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The Claims Conference, The Conference on Jewish Material Claims against Germany, has approved a grant to the Destiny Foundation for tvendita orologi a pendolo amazon cicás hosszúujjú gyerekpóló sofas de lujo en piel sciallando chaqueta hombre nike sportswear down fill windrunner Chile ssd 500gb samsung 850 evo cascos de moto para niños Parfums Femme the home deco factor nfl trikot bengals yeezy x prada adidas 3st.003 férfi deszkás cipő fehér kék monki velour chaussure cérémonie femme confortable baltimore ravens trikot jackson nike airmax plus fff he production of its multi-media educational programming and films on the Holocaust.

The grant covers partial funding for two episodes of Destiny’s Faith & Fate – The History of the Jewish People in the 20th Century Educational & Documentary Series:

  • Ominous Skies – The years covering the pre-World War II and Holocaust years 1930 – 1939.
  • The Darkest Days – The years covering World War II and the Holocaust 1939 – 1945.

The programming will consist of:

  • Two comprehensive Multi-Media Educators’ Guides that will include:
  • Instant Class Lessons – with text and video
  • Primary Documents
  • Biographies
  • Topic Summaries
  • Extra Video Interviews with historians and eyewitnesses
  • A Photo Archive
  • Recommended Links and Sources
  • Two in-depth Documentary Films with downloadable video chapters that relate directly to the Educators’ Guides


When the Claims Conference began receiving proceeds from the sales of unclaimed Jewish property that it recovered in the former East Germany, the Board of Directors made a decision to allocate up to 20 percent of the funds toward research, documentation, and education of the Shoah. The board made this decision out of a sense of obligation to preserve the memory of the six million killed, in order that the world does not forget both how they lived and how they died.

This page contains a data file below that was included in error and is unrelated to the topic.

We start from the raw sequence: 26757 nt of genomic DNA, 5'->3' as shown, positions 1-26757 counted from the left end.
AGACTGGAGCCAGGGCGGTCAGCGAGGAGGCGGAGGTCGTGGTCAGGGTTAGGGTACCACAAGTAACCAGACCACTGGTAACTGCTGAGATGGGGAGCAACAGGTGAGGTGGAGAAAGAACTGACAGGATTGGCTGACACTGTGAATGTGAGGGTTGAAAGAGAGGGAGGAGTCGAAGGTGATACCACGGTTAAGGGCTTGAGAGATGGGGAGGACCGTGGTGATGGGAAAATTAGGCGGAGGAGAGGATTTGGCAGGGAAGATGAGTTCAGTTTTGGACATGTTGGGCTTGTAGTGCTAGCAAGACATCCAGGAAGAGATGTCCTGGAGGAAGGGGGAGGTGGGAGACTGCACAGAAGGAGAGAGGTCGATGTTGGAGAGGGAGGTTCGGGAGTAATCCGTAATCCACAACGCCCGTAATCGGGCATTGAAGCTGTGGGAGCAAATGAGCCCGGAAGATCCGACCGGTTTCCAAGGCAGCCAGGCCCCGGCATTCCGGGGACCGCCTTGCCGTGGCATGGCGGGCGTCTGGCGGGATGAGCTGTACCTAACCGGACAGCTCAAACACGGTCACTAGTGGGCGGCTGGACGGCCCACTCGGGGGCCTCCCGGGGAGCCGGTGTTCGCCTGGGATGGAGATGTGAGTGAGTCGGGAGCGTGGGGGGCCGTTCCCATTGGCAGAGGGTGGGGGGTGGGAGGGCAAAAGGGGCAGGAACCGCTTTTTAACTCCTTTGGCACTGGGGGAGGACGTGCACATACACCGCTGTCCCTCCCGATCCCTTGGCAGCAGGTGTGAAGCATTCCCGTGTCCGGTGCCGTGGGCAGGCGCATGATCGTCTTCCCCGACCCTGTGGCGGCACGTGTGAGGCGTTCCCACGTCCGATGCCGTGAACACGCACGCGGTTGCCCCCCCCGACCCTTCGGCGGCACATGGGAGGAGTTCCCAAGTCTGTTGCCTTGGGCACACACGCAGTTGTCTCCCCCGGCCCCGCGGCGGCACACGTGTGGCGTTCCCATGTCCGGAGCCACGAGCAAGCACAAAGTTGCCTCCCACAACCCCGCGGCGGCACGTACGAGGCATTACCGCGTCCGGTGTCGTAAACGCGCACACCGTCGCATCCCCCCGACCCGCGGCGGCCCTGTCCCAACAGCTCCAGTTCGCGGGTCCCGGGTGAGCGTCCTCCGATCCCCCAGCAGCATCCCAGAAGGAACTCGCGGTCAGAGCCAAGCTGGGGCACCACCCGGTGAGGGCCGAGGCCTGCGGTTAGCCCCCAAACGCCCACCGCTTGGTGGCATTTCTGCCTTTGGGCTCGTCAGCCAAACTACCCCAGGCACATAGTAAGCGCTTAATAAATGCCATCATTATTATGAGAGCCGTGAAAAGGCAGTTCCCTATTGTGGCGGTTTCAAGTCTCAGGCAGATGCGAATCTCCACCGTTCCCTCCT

Through its contributions to leading institutions that have expertise in Holocaust research, education, and documentation, the Claims Conference also seeks to help ensure that future generations learn of the Holocaust. As the Shoah recedes from memory to history, it is crucial that future generations have available the records, photos, and other materials that institutions are still able to assemble today. It is also crucial that the history of the Holocaust is preserved and presented in a way that is meaningful and accessible to generations who will not be able to meet survivors firsthand.

An Educational Professional Advisory Committee and a Research and Documentation Professional Advisory Committee, comprising experts in their respective fields, review all applications for funding.


Professor Yehuda Bauer, Professor Emeritus of History and Holocaust Studies at the Harman Institute of Contemporary Jewry, Hebrew University of Jerusalem and academic advisor to the Yad Vashem Foundation.

Professor Dan Michman, Professor of Modern Jewish History at Bar-Ilan University.

Dr Deborah Esther Lipstadt, Ph.D., Dorot Professor of Modern Jewish and Holocaust Studies at Emory University, Atlanta.

Dr. Kiril Feferman, Ph.D., Head of projects on “The Holocaust in the Occupied Soviet Territories”, Yad Vashem, Jerusalem.

Dr Monty Penkower, Emeritus Professor and Chairman, Dept. of History, Touro College Machon Lander Graduate School of Jewish Studies, Jerusalem.

Dr Zvi Gitelman, Professor of Political Science, and Preston R. Tisch, Profesor of Judaic Studies, University of Michigan.

Dr Jeffrey Gurock, Libby M. Klapeman Professor of Jewish History, Yeshiva University, New York.

Dr Jane S. Gerber, Professor of Jewish History and the Director of the Institute for Sephardic Studies at City University of New York.

Dr Anita Shapira, Ph.D., Professor Dept of Jewish History, and the Ruben Merenfeld Chair on the Study of Zionism, Tel Aviv University.